Speed of Light and Time
Does the speed of light change with time? Thanks.
Some theoretical cosmologists have posed the question, "What are the
implications if the speed of light has changed over the lifetime of
the Universe?" Obviously, the implications would be profound, but to
my knowledge there is no credible experimental evidence that the
speed of light has changed, in fact the weight of the existing
evidence is just the opposite. In any case any change would be extremely small.
The speed of light is a constant, in a given medium. Time is
actually one part of speed, the other part being distance. Look at
miles per hour. Miles is the distance and hour is the time
factor. Since the speed of light is a constant, if the amount of
time it takes light to travel increases, then the distance traveled
must also increase and if the distance decreases, then the time it
takes to travel that distance must decrease as well. While the
speed is a constant, remember the constant is only for a given
medium. The speed of light in a vacuum is different than it is in
water, but the speed in water will always be the same no matter
where that water is and the speed of light in a vacuum will always
be the same no matter where that vacuum is.
Not as far as we can tell. In fact, as far as we can tell, if a
fundamental constant such as the speed of light were to change with
time, conservation of energy would no longer hold. THAT would be interesting.
Department of Physics and Astronomy
University of Wyoming
According to present theory, first proposed by Einstein in his
Relativity studies, the speed of light in a vacuum is the same no matter
where it is measured or by whom. So far, astrophysicists, in their
studies of deep space objects and galaxies, have not found any hard
evidence that the speed of light has ever changed over time.
Having said that, the speed of light is different in different
materials. For example, light travels more slowly in glass than in air.
That is why lenses can focus light and magnify images.
Some scientists are looking into what would happen had the speed
of light changed and, I remember an article and interview on just that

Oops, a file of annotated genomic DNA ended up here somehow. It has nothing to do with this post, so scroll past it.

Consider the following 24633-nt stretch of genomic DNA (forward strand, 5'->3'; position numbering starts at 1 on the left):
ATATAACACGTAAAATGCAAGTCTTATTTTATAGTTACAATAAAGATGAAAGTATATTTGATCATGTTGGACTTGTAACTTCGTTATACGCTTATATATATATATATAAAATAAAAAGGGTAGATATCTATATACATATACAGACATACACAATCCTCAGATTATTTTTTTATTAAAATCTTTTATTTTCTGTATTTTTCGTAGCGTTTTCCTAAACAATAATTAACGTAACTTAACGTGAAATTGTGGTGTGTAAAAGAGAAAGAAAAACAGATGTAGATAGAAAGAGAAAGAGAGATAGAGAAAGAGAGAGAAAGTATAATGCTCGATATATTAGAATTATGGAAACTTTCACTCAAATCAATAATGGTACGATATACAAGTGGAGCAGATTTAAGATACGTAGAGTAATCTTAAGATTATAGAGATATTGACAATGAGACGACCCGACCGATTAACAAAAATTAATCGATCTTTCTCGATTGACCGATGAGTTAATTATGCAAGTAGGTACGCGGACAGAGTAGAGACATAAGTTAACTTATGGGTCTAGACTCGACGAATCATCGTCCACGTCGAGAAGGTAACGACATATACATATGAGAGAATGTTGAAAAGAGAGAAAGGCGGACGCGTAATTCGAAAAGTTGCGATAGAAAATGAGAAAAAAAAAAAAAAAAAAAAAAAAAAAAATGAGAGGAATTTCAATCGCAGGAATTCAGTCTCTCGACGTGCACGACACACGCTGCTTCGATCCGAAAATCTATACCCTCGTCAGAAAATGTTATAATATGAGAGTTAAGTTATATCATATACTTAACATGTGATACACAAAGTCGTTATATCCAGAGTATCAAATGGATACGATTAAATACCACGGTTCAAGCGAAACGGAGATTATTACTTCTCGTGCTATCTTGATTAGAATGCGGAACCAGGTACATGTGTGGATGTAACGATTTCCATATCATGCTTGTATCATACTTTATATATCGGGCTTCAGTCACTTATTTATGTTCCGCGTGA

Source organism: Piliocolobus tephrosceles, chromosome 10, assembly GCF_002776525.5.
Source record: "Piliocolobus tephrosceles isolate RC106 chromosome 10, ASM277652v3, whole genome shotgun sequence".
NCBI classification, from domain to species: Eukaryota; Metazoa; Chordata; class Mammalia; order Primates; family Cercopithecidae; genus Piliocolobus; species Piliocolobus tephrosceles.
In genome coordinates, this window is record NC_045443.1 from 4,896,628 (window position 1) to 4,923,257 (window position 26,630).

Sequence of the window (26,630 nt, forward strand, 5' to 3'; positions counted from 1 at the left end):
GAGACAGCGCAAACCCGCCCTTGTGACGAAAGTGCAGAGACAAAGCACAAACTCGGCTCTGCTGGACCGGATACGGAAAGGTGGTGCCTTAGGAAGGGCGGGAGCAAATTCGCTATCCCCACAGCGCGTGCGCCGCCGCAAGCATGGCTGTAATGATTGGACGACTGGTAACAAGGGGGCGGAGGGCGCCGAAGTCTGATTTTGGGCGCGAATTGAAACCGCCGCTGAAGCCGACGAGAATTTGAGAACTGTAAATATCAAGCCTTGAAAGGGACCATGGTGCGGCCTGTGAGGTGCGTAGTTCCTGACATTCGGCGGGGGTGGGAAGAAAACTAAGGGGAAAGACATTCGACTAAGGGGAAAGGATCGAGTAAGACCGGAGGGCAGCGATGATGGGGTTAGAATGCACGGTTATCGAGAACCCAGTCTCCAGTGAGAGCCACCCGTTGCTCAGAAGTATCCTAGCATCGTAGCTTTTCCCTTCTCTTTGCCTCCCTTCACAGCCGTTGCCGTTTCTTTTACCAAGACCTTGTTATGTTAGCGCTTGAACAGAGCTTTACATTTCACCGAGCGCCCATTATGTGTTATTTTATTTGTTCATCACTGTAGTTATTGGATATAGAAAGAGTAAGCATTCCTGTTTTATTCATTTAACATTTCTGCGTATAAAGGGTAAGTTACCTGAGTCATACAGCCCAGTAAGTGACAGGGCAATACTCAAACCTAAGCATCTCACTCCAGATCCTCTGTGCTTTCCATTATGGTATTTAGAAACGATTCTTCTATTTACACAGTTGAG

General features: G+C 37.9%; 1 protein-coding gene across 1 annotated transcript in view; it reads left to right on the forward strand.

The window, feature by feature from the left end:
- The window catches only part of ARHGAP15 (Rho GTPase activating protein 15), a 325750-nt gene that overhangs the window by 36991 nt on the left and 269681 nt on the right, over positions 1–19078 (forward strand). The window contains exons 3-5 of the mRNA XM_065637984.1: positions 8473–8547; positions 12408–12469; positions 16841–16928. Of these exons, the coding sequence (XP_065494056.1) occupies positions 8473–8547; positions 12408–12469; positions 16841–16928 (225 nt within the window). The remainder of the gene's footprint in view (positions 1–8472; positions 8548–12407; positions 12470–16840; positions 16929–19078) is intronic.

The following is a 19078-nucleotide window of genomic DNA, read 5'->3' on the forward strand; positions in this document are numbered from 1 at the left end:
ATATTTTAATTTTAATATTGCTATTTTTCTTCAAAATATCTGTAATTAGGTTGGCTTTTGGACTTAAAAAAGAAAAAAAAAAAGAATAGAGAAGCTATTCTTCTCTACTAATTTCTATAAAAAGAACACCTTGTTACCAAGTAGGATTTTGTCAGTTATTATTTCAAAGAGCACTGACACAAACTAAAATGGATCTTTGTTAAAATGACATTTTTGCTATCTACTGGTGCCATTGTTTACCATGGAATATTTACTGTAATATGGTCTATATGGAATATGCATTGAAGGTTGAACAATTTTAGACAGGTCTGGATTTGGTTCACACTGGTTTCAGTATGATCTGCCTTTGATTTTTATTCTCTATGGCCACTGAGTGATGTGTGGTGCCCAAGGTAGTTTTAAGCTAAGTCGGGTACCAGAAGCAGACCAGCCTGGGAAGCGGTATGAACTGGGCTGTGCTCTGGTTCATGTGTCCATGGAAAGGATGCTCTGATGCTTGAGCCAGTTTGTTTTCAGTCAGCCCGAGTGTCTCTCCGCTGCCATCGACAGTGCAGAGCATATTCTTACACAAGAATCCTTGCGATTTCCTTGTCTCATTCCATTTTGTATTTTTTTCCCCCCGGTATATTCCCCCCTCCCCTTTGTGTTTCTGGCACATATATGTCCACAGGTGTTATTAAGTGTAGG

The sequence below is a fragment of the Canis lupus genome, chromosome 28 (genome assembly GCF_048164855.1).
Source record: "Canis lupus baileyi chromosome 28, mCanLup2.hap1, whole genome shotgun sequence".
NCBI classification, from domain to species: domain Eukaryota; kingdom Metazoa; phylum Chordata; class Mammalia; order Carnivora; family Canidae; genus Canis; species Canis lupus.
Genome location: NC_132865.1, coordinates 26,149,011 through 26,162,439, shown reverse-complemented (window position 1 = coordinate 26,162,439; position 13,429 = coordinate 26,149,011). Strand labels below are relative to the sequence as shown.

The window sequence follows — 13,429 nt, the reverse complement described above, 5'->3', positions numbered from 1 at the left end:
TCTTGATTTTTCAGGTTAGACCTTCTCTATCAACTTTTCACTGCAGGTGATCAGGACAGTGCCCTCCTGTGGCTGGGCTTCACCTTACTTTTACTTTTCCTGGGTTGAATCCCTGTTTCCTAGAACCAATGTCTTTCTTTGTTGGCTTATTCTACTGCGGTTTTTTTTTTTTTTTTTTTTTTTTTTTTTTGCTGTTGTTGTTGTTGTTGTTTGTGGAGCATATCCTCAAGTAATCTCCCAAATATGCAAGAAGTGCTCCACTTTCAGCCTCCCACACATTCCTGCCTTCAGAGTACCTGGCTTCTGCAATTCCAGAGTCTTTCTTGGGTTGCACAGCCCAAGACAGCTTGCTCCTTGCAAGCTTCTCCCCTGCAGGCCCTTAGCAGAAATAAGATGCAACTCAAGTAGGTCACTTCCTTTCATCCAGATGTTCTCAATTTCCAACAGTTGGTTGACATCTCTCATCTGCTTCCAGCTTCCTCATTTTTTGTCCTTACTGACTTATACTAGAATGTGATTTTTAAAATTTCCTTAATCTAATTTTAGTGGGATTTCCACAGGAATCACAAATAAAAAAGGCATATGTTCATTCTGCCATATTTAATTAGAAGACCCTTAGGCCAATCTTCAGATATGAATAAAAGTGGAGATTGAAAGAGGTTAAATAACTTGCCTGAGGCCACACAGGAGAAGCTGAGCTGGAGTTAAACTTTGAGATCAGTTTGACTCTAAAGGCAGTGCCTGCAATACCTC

topic in New Scientist magazine several years ago.
Oklahoma State University - Okmulgee
That is a great question.
The answer is, as far as we know, that the speed of light in vacuum
appears constant. That statement is true on both fronts of scientific
inquiry. All experimental, observable evidence, both in the lab and
from astronomers, says that the speed of light does not change over
time. Also there are no compelling reasons to expect the speed of light
to change over time (i.e., having c vary with time does not seem to solve
any other problems). So both theory and experiment tell us that it is
constant to the best of our abilities.
Now, that still leaves open a few possibilities. It could be changing
very, very, VERY slowly. If it were changing slowly enough, then we
might not be able to have observed it yet. Human time scales are quite
short compared to many things in nature. It is also possible that it
was changing more quickly at some point in the past and then slowed (or
became a constant). However astronomical observations tell us that, at
least since the first few minutes of the cosmos, the speed of light has
been fairly constant. Both possibilities still come up from time to
time in discussion and even every so often in papers. But they are pure
speculation at this point.
Nonetheless, it is a great question and one that people should ask every
so often. Not all things that are defined as "constants of nature" are
truly constants. To our credit they are no longer called constants after
that, but people often still think of them that way. The most famous
example I can think of is that the measured values of both the mass and
charge (or more precisely the strength of the electromagnetic
interaction) appear to change at very high energies. Most people tend
to think of the charge and mass of an electron to both be constants.
And in all "everyday" circumstances, and even most "laboratory"
circumstances this is true enough. However, at very high energies these
values appear to change. That they change is to me one of the most
beautiful and confusing aspects of nature. The fact that this behavior
is actually described (and required of!) by quantum electrodynamics is
So, it is good to ask this question every once in a while.
Michael S. Pierce
Materials Science Division
Argonne National Laboratory
Click here to return to the Physics Archives
Update: June 2012